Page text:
Undercover trainers stress that officers probably won’t get to their gun in time. So it’s best to find other means of defense. ‘Weapons of opportunity’ might mean a cell phone, or a screwdriver lying on the floor of back seat of a car. Fuller points out that most academies don’t teach students how to fight in a car…however, given the nature of undercover deals and interactions that is precisely where a lot of assaults happen. But it’s not enough to know that a cell phone can be deadly—it should be practiced, too.
“Your brain can’t go where your body hasn’t been,” Fuller says. “And your body has trouble going where your brain hasn’t been. In a violent, physical confrontation, the first place the brain goes is to its training.” Undercovers typically have a body wire, or one-way communication, and gun concealed in a manner where the officer cannot get to it quickly enough. Although they may not have started the fight, these officers need to make sure they finish it. He teaches guys that "in a matter of moments, we‘ve got to hurt [the suspect] so bad that he’s the victim. Now [the suspect] doesn’t have a plan…most agencies don’t recognize the huge physical differences there.”
In a fight there’s no holing off and defending until the rest of the team arrives, they might not show up.
Many police departments still do not have solid undercover policies in place, and they should. IAUO has a complete, generic undercover policy that agencies might use as a guide when formulating their own. Well-penned policies can help prevent officers going into undercover work from feeling adrift or left to their own devices. Written policy can also help agencies remain aware of necessary training, protocol and procedures to keep officers safe and on-task. Training is out there, too.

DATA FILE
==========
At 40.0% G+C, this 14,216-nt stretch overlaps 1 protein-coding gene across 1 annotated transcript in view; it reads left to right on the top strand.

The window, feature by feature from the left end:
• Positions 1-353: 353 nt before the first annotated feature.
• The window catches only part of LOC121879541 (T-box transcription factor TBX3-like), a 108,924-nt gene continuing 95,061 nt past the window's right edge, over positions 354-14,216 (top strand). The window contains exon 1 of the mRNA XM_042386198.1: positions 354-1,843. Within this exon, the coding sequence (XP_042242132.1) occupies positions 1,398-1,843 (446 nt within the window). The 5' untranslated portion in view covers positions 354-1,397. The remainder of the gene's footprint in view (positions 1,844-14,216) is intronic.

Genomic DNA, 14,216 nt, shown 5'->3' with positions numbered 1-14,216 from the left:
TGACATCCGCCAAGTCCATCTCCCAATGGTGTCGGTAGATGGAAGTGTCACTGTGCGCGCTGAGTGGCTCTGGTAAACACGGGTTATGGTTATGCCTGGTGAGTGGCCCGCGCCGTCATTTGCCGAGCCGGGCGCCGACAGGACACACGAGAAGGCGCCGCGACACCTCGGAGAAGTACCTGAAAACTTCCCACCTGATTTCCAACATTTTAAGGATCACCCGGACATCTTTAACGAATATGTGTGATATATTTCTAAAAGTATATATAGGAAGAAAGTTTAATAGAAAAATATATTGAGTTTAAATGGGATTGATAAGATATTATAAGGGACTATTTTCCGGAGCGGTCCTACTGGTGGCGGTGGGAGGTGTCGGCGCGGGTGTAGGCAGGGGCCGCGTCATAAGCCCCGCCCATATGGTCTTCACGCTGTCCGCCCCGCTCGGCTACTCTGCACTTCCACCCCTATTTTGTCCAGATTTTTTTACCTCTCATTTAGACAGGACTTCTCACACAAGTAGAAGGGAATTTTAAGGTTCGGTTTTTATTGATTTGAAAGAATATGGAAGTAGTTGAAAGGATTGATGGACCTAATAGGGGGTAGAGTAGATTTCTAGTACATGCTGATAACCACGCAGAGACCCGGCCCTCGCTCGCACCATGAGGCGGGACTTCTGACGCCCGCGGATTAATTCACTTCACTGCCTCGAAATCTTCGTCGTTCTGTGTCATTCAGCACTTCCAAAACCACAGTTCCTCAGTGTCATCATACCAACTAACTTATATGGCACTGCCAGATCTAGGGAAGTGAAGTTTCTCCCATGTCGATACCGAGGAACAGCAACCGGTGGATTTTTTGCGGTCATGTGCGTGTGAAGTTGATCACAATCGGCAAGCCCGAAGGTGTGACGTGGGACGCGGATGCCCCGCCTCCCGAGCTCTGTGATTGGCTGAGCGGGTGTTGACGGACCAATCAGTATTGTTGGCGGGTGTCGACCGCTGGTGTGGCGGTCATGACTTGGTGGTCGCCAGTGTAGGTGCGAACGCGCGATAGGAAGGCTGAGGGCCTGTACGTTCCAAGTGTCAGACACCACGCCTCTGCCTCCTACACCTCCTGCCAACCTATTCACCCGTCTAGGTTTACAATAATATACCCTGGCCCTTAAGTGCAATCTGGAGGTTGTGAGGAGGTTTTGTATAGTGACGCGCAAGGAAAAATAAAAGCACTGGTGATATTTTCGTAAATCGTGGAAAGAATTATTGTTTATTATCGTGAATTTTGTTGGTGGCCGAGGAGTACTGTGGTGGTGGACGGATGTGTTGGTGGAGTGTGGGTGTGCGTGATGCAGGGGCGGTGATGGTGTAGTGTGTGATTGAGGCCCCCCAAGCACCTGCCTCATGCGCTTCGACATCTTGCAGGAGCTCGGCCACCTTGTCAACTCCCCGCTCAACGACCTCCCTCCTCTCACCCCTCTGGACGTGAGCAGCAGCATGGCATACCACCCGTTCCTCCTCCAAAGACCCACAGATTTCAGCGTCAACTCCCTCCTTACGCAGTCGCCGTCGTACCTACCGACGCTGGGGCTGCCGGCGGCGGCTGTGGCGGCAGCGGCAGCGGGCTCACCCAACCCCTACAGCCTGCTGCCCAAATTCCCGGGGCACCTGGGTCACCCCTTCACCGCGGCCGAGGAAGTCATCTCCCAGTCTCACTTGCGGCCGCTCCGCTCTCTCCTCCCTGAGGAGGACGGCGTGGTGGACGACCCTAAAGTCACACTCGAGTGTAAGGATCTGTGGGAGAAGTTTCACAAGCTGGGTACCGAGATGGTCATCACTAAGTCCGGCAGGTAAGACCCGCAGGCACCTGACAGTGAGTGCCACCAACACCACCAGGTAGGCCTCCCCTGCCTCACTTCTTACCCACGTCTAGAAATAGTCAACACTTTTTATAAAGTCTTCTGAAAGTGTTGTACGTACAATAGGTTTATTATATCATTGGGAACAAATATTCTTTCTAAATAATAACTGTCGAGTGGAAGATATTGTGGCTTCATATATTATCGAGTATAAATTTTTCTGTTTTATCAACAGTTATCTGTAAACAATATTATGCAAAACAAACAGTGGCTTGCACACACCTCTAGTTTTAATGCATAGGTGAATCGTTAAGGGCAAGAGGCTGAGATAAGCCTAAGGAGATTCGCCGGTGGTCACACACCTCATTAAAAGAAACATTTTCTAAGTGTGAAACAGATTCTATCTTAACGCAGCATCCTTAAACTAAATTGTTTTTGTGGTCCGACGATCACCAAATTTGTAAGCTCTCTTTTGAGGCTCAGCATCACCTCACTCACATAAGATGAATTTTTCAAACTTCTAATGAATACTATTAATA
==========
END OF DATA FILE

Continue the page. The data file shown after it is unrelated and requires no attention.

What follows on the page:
Fuller and a range of instructors from across the country share their strategies and tips on how to prepare and handle themselves psychologically, but the classes also teach face-to-face confrontation, what to say when offered drugs, using various fighting techniques, and electronic surveillance tactics. Course leaders strive to keep material current and share what they’ve learned from their own experience.
“That gets me excited…when someone tells me how they dealt with a problem that I’d never heard before,” says Fuller.
“It’s really a personal thing. It’s one-on-one. You can have all the team-planning you want, but when you go there undercover it’s my brain against your brain, that’s it.”